THE Government has plans to revitalise Port of Spain. The nonprofit organisation Dada and Projects wants social art design to be part of those revitalisation plans.
Artist Dean Arlen defined social art design as “a methodology close to social work, and that methodology takes into serious consideration the social-justice aspect and social-psychological aspect of working alongside communities.” He added that social art is finding the character of a community or space through a participatory exercise between the artist and the community over a specific period.
The NGO was established in 2011 and aims to “facilitate the development of and installation of public art in Trinidad and Tobago in ways which enhance and protect the physical environment and support the surrounding communities through collaborations, partnerships, and support networks for art and artistic ecological projects that are environmentally sustainable.”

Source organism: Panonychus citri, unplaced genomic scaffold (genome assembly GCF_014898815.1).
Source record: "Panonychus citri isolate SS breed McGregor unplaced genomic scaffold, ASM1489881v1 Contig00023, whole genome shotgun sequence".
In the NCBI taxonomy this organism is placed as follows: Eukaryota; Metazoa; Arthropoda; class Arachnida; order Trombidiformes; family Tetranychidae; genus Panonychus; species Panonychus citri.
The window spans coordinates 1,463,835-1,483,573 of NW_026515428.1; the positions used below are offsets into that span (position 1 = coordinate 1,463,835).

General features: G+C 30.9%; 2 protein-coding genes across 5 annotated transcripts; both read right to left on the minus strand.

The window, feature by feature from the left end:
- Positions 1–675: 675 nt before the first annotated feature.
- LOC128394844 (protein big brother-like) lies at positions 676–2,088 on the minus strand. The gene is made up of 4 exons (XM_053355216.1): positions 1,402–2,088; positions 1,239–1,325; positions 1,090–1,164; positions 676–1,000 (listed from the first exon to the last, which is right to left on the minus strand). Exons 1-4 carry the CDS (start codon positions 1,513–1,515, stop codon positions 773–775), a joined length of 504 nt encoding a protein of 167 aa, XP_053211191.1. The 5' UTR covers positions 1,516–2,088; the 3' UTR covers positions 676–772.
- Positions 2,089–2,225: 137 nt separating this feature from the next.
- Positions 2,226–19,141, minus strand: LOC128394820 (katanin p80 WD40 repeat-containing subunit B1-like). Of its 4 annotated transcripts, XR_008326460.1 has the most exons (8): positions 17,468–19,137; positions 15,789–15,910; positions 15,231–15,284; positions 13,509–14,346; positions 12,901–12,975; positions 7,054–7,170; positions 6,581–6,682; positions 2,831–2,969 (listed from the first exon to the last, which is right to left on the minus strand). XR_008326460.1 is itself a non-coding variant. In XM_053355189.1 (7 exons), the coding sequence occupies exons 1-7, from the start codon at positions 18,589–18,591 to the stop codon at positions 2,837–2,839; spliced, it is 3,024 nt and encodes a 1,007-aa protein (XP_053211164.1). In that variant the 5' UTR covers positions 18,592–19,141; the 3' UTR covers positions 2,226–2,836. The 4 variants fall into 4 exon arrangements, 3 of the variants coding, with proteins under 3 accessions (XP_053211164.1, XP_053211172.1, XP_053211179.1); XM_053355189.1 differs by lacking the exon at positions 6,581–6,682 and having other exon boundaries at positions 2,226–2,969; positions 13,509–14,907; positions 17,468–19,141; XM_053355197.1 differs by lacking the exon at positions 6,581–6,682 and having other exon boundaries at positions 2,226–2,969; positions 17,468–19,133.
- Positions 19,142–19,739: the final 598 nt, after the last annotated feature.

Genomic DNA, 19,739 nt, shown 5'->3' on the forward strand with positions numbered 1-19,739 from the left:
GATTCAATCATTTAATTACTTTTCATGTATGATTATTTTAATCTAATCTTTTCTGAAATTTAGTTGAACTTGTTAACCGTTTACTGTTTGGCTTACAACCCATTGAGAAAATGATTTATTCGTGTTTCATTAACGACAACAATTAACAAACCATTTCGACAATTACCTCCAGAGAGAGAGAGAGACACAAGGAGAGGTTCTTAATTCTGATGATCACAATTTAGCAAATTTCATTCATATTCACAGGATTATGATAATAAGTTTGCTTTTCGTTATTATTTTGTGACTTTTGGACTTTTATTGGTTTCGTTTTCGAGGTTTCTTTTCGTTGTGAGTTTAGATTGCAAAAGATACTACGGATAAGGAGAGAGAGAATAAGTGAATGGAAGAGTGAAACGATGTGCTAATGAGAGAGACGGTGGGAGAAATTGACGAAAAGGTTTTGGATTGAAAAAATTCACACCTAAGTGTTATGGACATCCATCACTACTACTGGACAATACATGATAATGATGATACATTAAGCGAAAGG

Arlen is a member of the NGO and it has been around for at least five years. The NGO has approximately four directors and five members. University of the West Indies (UWI) Professor Emerita Rhoda Reddock is among the directors.
Dada and Projects’ approach, it says, is guided by philosophies of social justice and socially engaged practice which is collaborative, often participatory, involves people, and facilitates progressive social change.
Its members see this approach being a part of what the revitalised capital would look and feel like.
“The city’s design should draw upon the vibrations of its artistic, environmental and cultural expressions, our reverberations, our gestures, mannerisms, and dialect should be imprinted into the vernacular of Port of Spain’s contemporary architecture,” it said in its response to the plans for the city.